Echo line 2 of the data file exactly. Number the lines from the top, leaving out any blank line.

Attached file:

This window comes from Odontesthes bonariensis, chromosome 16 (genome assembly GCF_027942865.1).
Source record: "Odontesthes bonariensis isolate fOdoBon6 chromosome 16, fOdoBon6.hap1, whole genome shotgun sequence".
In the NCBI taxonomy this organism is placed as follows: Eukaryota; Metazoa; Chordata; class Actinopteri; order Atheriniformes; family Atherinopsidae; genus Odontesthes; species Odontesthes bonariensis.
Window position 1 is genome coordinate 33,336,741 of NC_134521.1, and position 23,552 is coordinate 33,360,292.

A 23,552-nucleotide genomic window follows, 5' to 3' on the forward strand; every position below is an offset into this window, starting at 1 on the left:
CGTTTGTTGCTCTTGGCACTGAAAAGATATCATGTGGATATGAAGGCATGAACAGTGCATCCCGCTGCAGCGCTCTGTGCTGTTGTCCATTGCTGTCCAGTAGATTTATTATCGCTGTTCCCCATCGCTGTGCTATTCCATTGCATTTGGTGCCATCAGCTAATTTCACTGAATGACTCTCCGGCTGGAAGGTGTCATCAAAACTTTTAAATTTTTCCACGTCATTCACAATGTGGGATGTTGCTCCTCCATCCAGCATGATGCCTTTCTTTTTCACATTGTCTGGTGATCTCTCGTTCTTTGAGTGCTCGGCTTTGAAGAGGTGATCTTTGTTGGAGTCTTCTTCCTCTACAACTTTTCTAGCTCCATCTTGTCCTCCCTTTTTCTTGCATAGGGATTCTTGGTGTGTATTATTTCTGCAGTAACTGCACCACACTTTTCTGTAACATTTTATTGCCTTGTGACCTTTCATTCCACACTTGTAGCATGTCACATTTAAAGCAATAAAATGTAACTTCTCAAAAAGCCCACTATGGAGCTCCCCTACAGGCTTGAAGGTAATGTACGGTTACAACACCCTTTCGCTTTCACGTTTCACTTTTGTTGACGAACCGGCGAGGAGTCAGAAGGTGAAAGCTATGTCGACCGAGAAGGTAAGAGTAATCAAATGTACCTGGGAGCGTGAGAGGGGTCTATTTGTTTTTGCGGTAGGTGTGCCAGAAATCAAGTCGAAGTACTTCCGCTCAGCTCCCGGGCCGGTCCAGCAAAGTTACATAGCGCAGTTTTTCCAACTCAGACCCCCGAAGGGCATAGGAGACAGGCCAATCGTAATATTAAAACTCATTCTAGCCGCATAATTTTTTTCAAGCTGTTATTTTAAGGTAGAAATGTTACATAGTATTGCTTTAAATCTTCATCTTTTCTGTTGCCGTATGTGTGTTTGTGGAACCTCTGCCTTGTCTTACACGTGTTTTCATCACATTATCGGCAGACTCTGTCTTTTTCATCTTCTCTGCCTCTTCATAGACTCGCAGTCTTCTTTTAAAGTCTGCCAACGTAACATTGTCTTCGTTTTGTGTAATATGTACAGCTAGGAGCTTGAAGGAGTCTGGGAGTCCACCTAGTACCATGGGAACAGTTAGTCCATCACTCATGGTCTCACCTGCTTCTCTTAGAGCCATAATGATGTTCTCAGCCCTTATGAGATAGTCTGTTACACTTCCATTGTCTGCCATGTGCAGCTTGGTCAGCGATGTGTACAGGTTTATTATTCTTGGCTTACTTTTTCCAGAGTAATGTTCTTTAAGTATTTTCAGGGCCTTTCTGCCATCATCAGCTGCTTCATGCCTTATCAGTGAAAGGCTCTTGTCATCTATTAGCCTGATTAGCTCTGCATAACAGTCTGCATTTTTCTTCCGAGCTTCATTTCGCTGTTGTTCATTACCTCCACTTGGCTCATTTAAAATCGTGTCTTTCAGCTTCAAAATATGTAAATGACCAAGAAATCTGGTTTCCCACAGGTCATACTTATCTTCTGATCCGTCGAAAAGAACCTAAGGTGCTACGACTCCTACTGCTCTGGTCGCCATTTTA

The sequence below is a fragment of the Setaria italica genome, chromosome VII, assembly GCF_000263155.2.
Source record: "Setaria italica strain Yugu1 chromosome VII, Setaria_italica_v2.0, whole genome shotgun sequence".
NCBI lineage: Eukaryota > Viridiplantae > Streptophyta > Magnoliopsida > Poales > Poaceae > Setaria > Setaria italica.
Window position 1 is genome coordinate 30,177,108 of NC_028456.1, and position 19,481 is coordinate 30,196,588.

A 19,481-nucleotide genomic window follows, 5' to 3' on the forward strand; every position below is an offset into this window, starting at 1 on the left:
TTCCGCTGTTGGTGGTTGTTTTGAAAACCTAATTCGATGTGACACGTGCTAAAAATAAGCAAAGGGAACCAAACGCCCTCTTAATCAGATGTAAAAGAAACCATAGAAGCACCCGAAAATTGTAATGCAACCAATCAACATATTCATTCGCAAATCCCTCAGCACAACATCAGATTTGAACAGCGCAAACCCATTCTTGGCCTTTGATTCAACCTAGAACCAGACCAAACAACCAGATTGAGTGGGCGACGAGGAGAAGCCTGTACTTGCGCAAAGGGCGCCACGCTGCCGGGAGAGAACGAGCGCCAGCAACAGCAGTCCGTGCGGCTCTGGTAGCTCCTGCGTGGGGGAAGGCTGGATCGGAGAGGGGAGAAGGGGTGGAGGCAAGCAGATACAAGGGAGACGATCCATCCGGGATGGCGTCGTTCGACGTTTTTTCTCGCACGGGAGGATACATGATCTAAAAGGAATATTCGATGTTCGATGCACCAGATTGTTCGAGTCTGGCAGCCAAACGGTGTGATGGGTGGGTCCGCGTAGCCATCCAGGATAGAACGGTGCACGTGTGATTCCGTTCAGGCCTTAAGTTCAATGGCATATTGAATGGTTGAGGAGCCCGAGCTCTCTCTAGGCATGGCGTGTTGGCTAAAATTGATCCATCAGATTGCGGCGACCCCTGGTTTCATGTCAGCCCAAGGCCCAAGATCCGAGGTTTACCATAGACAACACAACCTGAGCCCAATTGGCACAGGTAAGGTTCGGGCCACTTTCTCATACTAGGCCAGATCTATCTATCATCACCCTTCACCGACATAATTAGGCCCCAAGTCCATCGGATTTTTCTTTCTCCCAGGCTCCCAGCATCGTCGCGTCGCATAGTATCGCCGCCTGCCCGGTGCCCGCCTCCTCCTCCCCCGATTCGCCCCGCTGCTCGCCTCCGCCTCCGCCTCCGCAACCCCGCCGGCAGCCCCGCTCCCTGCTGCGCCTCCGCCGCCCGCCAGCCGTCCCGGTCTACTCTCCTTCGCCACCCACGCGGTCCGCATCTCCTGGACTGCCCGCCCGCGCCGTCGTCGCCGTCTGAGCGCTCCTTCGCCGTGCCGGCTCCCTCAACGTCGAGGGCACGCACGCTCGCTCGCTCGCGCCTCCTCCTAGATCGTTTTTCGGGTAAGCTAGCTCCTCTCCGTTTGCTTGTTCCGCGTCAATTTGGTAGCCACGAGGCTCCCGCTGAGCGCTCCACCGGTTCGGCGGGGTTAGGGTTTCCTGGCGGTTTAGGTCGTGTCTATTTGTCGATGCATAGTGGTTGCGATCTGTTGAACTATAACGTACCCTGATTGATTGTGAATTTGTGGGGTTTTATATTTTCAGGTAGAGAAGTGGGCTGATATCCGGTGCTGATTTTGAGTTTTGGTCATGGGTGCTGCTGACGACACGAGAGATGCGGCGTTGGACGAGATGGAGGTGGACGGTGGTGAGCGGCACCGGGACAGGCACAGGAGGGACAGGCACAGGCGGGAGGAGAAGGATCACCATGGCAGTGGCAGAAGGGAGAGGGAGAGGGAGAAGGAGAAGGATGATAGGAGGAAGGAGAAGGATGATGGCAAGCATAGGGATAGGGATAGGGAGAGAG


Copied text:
Source record: "Odontesthes bonariensis isolate fOdoBon6 chromosome 16, fOdoBon6.hap1, whole genome shotgun sequence".